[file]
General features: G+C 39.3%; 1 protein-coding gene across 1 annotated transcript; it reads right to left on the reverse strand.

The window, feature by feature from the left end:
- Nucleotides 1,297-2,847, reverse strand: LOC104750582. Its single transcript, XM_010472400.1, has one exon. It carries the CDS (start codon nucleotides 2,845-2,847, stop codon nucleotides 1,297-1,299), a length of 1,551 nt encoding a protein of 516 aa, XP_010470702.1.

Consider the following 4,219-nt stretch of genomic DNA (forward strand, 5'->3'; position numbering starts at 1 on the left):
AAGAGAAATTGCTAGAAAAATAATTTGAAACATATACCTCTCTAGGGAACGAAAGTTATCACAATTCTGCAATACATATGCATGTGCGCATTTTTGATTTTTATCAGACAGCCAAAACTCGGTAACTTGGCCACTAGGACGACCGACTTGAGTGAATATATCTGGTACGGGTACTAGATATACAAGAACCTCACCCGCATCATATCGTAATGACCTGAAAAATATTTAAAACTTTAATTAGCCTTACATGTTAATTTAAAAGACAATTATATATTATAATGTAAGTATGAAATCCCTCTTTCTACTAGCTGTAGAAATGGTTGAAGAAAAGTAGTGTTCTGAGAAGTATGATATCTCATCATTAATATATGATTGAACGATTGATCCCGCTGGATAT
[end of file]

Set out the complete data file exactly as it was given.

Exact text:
General features: G+C 39.3%; 1 protein-coding gene across 1 annotated transcript; it reads right to left on the reverse strand.

The window, feature by feature from the left end:
- Nucleotides 1,297-2,847, reverse strand: LOC104750582. Its single transcript, XM_010472400.1, has one exon. It carries the CDS (start codon nucleotides 2,845-2,847, stop codon nucleotides 1,297-1,299), a length of 1,551 nt encoding a protein of 516 aa, XP_010470702.1.

Consider the following 4,219-nt stretch of genomic DNA (forward strand, 5'->3'; position numbering starts at 1 on the left):
AAGAGAAATTGCTAGAAAAATAATTTGAAACATATACCTCTCTAGGGAACGAAAGTTATCACAATTCTGCAATACATATGCATGTGCGCATTTTTGATTTTTATCAGACAGCCAAAACTCGGTAACTTGGCCACTAGGACGACCGACTTGAGTGAATATATCTGGTACGGGTACTAGATATACAAGAACCTCACCCGCATCATATCGTAATGACCTGAAAAATATTTAAAACTTTAATTAGCCTTACATGTTAATTTAAAAGACAATTATATATTATAATGTAAGTATGAAATCCCTCTTTCTACTAGCTGTAGAAATGGTTGAAGAAAAGTAGTGTTCTGAGAAGTATGATATCTCATCATTAATATATGATTGAACGATTGATCCCGCTGGATAT